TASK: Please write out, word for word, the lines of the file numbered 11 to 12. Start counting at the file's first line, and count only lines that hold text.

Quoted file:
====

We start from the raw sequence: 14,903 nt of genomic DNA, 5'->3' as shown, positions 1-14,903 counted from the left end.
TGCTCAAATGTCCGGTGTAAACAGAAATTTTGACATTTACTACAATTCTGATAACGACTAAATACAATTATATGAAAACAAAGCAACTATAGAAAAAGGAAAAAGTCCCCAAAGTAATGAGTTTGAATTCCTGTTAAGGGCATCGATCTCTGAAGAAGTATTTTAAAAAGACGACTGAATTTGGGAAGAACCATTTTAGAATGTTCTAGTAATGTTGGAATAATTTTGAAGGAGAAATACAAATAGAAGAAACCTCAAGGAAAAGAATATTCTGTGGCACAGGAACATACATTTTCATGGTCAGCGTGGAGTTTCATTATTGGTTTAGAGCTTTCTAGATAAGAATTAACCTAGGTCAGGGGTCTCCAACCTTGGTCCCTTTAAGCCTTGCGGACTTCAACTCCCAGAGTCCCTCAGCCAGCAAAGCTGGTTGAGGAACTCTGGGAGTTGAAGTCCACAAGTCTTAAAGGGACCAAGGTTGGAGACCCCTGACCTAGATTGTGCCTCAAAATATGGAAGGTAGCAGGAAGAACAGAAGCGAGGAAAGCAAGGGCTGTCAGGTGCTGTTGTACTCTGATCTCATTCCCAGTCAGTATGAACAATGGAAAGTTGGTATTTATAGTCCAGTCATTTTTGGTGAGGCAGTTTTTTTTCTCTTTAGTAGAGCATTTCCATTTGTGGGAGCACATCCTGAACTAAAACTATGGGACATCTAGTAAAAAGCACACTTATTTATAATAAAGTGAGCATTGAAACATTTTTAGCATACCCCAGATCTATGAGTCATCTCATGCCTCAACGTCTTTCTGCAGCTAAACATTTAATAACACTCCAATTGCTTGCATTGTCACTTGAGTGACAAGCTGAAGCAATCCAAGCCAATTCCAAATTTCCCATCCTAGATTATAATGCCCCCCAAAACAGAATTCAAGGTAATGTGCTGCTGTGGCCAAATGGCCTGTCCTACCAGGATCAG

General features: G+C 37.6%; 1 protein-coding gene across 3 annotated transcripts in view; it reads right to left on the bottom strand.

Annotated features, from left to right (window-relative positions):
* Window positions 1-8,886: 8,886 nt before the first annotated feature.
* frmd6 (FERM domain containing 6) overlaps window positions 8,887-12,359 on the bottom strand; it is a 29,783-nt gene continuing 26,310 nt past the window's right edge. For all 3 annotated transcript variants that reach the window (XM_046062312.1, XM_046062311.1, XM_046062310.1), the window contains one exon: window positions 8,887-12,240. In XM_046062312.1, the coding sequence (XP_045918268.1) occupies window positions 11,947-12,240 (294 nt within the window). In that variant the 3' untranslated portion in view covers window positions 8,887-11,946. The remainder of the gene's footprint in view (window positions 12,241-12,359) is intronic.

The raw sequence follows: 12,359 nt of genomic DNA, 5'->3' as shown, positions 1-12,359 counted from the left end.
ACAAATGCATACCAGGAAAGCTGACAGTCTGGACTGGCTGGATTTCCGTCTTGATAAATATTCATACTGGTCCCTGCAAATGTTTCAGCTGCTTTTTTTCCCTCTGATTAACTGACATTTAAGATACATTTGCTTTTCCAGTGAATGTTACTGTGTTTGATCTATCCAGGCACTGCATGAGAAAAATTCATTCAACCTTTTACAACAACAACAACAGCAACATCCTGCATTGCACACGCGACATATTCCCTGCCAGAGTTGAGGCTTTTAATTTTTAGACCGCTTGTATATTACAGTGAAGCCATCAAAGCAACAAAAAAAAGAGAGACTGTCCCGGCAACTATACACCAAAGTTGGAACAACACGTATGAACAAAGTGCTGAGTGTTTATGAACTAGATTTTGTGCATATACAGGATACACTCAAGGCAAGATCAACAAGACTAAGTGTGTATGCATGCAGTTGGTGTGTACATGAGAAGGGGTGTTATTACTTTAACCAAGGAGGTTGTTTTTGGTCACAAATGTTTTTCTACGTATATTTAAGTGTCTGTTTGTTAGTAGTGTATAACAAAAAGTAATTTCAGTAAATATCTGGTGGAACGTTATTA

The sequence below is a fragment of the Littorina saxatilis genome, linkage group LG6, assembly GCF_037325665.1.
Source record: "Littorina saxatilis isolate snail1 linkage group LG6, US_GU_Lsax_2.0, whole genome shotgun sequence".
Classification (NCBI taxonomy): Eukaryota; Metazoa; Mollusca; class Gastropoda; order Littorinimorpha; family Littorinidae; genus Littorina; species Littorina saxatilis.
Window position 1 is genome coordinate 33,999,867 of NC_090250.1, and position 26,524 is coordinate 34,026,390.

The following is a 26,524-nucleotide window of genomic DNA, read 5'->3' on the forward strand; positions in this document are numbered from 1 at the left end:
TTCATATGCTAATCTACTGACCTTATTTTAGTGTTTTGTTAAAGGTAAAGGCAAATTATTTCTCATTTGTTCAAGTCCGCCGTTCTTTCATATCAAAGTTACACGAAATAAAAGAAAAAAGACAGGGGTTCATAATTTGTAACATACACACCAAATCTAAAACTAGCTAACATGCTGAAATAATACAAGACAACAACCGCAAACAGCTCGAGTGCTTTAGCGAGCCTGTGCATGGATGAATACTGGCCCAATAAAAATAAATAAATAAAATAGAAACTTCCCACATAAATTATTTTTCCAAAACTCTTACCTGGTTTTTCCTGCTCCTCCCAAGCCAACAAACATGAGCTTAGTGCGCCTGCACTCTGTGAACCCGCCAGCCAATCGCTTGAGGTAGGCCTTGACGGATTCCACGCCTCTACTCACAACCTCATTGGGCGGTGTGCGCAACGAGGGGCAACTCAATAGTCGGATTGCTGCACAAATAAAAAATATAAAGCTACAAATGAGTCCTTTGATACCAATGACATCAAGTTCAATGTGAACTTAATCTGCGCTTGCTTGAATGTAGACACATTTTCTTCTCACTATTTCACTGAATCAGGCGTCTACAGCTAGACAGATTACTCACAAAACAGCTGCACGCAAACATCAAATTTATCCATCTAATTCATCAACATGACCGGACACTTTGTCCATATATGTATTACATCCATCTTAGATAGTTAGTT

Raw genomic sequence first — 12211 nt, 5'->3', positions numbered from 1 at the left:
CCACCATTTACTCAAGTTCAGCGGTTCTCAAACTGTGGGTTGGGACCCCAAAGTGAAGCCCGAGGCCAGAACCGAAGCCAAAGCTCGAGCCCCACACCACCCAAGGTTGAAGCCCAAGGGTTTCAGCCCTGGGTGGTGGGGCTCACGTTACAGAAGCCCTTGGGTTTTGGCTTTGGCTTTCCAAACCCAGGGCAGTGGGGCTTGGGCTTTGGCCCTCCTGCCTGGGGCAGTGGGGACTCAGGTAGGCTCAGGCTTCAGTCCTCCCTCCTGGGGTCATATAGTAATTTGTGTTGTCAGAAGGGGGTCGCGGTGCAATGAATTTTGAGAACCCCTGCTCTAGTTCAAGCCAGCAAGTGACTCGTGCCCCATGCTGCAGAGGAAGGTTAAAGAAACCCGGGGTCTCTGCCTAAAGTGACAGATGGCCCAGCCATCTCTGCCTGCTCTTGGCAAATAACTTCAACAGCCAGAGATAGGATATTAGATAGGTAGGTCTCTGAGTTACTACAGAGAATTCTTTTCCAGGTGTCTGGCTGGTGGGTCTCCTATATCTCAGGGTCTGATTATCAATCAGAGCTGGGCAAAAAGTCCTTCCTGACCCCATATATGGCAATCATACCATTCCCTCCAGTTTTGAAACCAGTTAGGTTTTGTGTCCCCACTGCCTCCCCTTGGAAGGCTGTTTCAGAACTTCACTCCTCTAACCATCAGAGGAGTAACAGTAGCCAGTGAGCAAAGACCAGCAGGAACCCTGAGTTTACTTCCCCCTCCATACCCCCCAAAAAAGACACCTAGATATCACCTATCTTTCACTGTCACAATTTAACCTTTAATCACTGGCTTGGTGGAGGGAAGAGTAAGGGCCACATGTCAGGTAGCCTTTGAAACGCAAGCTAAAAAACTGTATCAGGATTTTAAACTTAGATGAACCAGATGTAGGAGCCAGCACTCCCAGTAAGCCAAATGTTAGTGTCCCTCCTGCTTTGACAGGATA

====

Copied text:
Classification (NCBI taxonomy): Eukaryota; Metazoa; Mollusca; class Gastropoda; order Littorinimorpha; family Littorinidae; genus Littorina; species Littorina saxatilis.
Window position 1 is genome coordinate 33,999,867 of NC_090250.1, and position 26,524 is coordinate 34,026,390.